Now I believe tibit are aware of all this potential in the market already but I’d like to return to answering their original question for now.

The original question was this:

How can we expand tibit into the publishing sector in a way that might prompt another round of funding?

I honestly believe the best way to answer that question is with another question which I’d like to pose to the tibit team.

How can you add instant tangible value to publishers in a mutually beneficial way?

You really need to be ruthless and focused on positive financial outcomes for the publishers because no product manager is going to implement or suggest anything, even as a trial unless there is a business case for it. The dev queue for simply maintaining, repairing and gradually working on the roadmap for these larger sites is always subject to a big backlog of high priority changes and only definite wins will make it through.

Think about how you could convince a product manager on one of these sites that implementing your product is more beneficial than a creative campaign worth £50k that’s already signed off or a feature that’s going to really benefit overall user experience.

Hearst and any other established media company will probably like the idea behind tibit but they’re unlikely to be the ones to spearhead its adoption as a donation button for instance unless it benefits them financially. Similarly if customers have to spend a minimum of £3.27 opening an account they could just implement their own in-house credit based system where users get access to 15 articles  each time they upload £3 worth of credit.

One possible solution

tibit could potentially create a lucrative business model if they’re able to semi-white label their paywall solution and get it implemented ridiculously easily across a variety of premium content. They should also think carefully here about whether they aim to charge for this as a one off solution or whether they allow free integration so it can be easily tested.

My gut feel based on the success of companies like http://www.outbrain.com/ would be to go with scaled revenue share models with no initial outlay for publishers. This has the advantage of being tiered so that with smaller content creators tibit would be able to take a greater cut and as volume increases publishers never reach a financial point where it’s worth them trying to implement their own solution on similar technology.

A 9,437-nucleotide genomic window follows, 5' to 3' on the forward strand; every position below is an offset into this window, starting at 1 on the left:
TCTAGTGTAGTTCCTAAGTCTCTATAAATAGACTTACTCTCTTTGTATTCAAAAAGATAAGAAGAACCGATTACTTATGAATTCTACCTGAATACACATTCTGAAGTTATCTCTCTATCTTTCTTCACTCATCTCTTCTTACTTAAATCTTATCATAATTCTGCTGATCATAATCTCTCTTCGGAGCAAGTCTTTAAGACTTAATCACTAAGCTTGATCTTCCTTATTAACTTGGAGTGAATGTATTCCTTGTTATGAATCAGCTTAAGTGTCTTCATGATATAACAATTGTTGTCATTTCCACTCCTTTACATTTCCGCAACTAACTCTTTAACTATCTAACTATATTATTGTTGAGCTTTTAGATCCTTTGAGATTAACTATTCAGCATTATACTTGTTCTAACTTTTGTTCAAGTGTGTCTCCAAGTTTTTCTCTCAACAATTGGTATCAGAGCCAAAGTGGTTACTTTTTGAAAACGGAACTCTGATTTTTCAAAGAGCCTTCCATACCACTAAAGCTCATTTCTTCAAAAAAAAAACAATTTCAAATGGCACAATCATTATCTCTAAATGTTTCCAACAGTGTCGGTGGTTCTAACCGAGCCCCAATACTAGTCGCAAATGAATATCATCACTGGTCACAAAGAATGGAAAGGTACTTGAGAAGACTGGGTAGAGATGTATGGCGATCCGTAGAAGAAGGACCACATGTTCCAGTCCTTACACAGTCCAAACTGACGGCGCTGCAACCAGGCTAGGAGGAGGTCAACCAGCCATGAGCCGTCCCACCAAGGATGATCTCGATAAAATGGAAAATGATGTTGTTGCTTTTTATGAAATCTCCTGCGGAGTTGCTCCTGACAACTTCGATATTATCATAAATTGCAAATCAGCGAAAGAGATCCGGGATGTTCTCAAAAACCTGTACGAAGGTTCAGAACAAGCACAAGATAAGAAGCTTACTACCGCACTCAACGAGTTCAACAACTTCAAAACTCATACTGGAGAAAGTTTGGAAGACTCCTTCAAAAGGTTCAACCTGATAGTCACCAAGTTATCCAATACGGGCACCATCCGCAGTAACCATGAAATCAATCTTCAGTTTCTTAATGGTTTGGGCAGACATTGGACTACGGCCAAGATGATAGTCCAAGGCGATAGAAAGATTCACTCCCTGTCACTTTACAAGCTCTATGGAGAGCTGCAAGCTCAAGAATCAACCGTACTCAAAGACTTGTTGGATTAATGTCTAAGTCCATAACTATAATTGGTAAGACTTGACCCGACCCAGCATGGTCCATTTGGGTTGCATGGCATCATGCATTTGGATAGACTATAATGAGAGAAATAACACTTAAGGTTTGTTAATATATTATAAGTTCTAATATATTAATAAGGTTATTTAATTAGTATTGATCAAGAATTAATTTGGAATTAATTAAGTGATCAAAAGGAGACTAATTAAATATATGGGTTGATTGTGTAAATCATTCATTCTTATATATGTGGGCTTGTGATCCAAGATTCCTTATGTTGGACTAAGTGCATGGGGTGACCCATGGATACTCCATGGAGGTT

As an example and ignoring bank fees for now if you’re charging 20p for one piece of paywalled content on a small blog 17p could go to the content creator and 3p to tibit. Smaller content creators would still feel the benefit of that model and it’s unlikely that they’d reach the scale where they’d try to invest in their own tech. Bigger publishers are likely to be more demanding as volume grows and so finding a suitable rev share model, perhaps where 18 or 19p goes to the publisher and 1 or 2p goes to tibit.

Those successful smaller bloggers that then grow into larger volumes could also benefit from this sliding scale type model. The key is finding an appropriate balance here, where it’s free to implement but the costs are low enough that it’s not worth the hassle of companies trying to copy the tech.

It’s also been thoroughly researched that softer paywalls tend to be more successful for companies http://www.theguardian.com/media/greenslade/2014/nov/07/paywalls-charging-for-content and so a good way to get initial user adoption would be to go along with providing a set number of articles for free, where to get access to the first one they have to go through the sign up process. This is a good motivator for getting initial traction and gets people used to the concept.

tibit are already encouraging initial tibs quite well on their site with this model of giving it a try in regards to donating to charities.

tib try charities

The current set up for Hearst and most other content producers is the traditional ad-funded approach and more recently brand extensions.

Hosting content behind pay walls is a long debated issue with a variety of things to think about for publishers in terms of reduced SEO visibility (if they’re not careful with how they set this up) and potential social sharing issues. However they do have recognised brands and the potential for premium content sitting behind a paywall that users would potentially pay for if it was easy enough to do so this just might be the simple solution they’re looking for in terms of implementing that.

I very much doubt at the moment there would be any immediate benefit for established publishers adding a tib button alongside the social sharing buttons because tibit’s current user base is not large enough for them to deem it necessary and publishers wouldn’t necessarily make any money or gain extra exposure for their content by having a tib button on those articles. The exception might be where journalists are writing in favour of a good cause and want to encourage donations, here tibit could be used as a relatively easy way for people to donate and make multiple small donations to different causes at one time.

Currently JustGiving has a minimum contribution of £2 or £1 through operator texts. tibit could in theory enable someone to tib multiple good causes a small amount in one go.

With other journalists working for themselves or on their own blogs it’s a different story altogether as any potential extra revenue